Controllers

What is a controller?

A controller is used to manage the logic for a certain section of your application. Most commonly, controllers are used to manage the logic for a single model. For example, if you were building a site that manages a video collection, you might have a VideosController and a RentalsController managing your videos and rentals, respectively. In Cake, controller names are always plural.

Your application’s controllers are classes that extend the Cake AppController class, which in turn extends a core Controller class. Controllers can include any number of actions: functions used in your web application to display views.

The AppController class can be defined in /app/app_controller.php and it should contain methods that are shared between two or more controllers. It itself extends the Controller class which is a standard Cake library.

An action is a single functionality of a controller. It is run automatically by the Dispatcher if an incoming page request specifies it in the routes configuration. Returning to our video collection example, our VideosController might contain the view(), rent(), and search() actions. The controller would be found in /app/controllers/videos_controller.php and contain:

<?php
class VideosController extends AppController
{
    function view($id)
    {
        //action logic goes here..
    }

    function rent($customer_id, $video_id)
    {
        //action logic goes here..
    }

    function search($query)
    {
        //action logic goes here..
    }
}

You would be able to access these actions using the following example URLs:

http://www.example.com/videos/view/253
http://www.example.com/videos/rent/5124/0-235253
http://www.example.com/videos/search/hudsucker+proxy

But how would these pages look? You would need to define a view for each of these actions - check it out in the next chapter, but stay with me: the following sections will show you how to harness the power of the Cake controller and use it to your advantage. Specifically, you’ll learn how to have your controller hand data to the view, redirect the user, and much more.

Controller Functions

While this section will treat most of the often-used functions in Cake’s Controller, it’s important to remember to use https://api.cakephp.org for a full reference.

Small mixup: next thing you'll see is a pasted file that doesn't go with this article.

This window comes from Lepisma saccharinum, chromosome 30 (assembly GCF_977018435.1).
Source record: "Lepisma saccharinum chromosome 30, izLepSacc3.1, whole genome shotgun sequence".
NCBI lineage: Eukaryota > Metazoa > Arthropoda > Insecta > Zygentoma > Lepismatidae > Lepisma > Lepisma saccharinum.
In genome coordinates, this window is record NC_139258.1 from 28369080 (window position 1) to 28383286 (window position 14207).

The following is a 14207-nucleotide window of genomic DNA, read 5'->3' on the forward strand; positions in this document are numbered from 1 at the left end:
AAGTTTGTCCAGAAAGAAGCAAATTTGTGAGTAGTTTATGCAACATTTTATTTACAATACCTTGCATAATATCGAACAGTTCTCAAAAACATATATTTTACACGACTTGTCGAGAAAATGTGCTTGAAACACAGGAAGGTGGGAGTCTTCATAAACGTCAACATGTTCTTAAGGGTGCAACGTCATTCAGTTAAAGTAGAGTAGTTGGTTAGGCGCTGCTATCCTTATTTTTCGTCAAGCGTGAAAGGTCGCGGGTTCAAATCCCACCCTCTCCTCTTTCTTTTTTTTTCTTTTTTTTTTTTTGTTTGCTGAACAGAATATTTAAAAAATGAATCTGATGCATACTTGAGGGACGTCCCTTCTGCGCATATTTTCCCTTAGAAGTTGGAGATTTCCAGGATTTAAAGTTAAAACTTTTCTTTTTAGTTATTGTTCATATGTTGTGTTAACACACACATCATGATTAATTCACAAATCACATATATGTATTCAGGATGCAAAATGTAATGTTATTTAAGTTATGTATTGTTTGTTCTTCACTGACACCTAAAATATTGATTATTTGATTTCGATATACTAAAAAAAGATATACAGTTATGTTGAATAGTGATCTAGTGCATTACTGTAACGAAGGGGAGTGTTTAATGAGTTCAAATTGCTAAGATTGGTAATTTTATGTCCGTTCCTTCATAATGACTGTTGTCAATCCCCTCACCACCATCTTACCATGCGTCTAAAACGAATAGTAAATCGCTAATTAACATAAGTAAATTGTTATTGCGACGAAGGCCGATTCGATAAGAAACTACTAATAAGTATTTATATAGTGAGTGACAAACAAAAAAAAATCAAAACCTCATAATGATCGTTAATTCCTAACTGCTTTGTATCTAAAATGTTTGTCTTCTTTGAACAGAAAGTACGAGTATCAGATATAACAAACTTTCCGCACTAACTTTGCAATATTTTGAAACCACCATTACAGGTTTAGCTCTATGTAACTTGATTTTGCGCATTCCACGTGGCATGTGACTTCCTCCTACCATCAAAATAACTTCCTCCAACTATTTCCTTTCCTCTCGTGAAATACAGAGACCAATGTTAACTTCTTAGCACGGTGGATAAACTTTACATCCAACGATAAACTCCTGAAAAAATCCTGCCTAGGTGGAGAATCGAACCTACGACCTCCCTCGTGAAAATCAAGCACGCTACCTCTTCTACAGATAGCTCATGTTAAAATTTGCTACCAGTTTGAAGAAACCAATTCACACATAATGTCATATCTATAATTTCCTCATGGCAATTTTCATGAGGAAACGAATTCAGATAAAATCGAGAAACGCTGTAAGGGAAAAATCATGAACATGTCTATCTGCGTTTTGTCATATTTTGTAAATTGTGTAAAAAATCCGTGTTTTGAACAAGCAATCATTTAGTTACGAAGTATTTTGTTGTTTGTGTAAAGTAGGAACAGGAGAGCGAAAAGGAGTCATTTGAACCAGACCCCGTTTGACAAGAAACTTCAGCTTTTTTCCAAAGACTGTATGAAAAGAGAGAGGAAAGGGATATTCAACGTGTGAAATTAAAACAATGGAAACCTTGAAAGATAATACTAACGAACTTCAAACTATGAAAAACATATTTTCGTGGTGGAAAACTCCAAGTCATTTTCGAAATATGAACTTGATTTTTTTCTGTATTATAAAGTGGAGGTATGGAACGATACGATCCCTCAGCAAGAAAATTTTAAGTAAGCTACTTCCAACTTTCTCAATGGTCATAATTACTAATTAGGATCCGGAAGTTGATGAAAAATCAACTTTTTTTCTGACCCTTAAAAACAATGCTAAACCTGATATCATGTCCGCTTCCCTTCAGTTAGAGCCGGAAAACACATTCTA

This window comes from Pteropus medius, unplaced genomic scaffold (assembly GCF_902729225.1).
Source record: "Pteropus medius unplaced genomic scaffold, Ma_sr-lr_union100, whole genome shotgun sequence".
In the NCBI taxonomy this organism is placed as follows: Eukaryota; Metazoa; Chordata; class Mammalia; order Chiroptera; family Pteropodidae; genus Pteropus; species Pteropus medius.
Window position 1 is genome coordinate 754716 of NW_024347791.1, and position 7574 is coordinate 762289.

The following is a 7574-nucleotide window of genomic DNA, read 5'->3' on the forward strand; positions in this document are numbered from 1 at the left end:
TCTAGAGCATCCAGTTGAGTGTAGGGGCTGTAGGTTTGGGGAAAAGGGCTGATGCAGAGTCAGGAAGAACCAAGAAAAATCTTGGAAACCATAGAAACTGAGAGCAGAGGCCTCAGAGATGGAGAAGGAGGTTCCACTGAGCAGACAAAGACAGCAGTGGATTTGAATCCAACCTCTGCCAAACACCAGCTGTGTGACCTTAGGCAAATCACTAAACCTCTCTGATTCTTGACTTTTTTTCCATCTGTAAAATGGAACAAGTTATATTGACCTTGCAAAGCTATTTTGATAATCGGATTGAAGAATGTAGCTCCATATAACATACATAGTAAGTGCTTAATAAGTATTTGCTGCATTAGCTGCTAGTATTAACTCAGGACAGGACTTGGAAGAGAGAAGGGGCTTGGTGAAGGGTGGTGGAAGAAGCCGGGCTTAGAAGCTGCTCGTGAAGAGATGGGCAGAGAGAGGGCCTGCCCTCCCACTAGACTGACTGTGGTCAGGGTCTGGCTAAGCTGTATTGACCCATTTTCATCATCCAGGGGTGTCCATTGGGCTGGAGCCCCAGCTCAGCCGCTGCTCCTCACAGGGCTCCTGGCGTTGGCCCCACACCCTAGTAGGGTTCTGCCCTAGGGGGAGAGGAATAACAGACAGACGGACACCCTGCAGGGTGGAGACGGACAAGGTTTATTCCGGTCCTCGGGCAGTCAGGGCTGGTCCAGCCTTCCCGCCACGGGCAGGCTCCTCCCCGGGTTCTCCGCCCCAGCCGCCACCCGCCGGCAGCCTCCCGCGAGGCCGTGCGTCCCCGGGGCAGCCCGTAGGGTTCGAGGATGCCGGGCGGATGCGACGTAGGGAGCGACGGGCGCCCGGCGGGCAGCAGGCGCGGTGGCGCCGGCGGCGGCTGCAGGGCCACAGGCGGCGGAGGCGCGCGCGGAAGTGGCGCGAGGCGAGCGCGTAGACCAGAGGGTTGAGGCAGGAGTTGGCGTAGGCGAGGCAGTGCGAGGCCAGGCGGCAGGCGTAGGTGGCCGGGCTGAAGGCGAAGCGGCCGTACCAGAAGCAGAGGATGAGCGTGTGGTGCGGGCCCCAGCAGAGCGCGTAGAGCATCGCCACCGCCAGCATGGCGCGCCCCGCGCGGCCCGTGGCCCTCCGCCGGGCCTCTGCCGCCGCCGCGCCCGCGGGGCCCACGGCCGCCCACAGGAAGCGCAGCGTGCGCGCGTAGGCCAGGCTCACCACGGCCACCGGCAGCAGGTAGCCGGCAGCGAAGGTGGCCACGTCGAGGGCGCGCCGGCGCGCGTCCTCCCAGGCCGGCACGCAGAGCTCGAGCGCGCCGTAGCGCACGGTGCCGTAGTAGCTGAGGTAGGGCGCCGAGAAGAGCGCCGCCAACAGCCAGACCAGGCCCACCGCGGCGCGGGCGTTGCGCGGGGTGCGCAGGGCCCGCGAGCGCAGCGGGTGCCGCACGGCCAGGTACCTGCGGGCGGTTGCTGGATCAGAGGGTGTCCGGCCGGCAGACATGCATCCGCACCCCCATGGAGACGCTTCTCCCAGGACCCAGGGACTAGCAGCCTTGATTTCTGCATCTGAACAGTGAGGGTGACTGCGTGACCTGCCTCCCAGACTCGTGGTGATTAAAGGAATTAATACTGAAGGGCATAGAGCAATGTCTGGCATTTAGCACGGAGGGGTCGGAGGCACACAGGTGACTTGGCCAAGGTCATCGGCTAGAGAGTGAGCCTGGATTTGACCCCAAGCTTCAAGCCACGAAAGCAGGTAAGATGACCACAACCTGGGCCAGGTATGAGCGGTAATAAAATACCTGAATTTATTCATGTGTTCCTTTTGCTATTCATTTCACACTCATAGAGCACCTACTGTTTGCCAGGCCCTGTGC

Interacting with your Views

  • set
  • string $var
  • mixed $value

This function is the main way to get data from your controller to your view. You can use it to hand over anything: single values, whole arrays, etc. Once you’ve used set(), the variable can be accessed in your view: doing set(‘color’, ‘blue’) in your controller makes $color available in the view.

  • validateErrors

Returns the number of errors generated by an unsuccessful save.

  • validate

Validates the model data according to the model’s validation rules. For more on validation, see Chapter “Data Validation”.

  • render
  • string $action
  • string $layout
  • string $file

You may not often need this function, because render is automatically called for you at the end of each controller action, and the view named after your action is rendered. Alternatively, you can call this function to render the view at any point in the controller logic.

User Redirection

  • redirect
  • string $url

Tell your users where to go using this function. The URL passed here can be a Cake internal URL, or a fully qualified URL (http://...).

  • flash
  • string $message
  • string $url
  • int $pause

This function shows $message for $pause seconds inside of your flash layout (found in app/views/layouts/flash.thtml) then redirects the user to the specified $url.

Cake’s redirect() and flash() functions do not include an exit() call. If you wish your application to halt after a redirect() or flash(), you’ll need to include your own exit() call immediately after. You may also want to return rather than exit(), depending on your situation (for example, if you need some callbacks to execute).

Controller Callbacks

Cake controllers feature a number of callbacks you can use to insert logic before or after important controller functions. To utilize this functionality, declare these functions in your controller using the parameters and return values detailed here.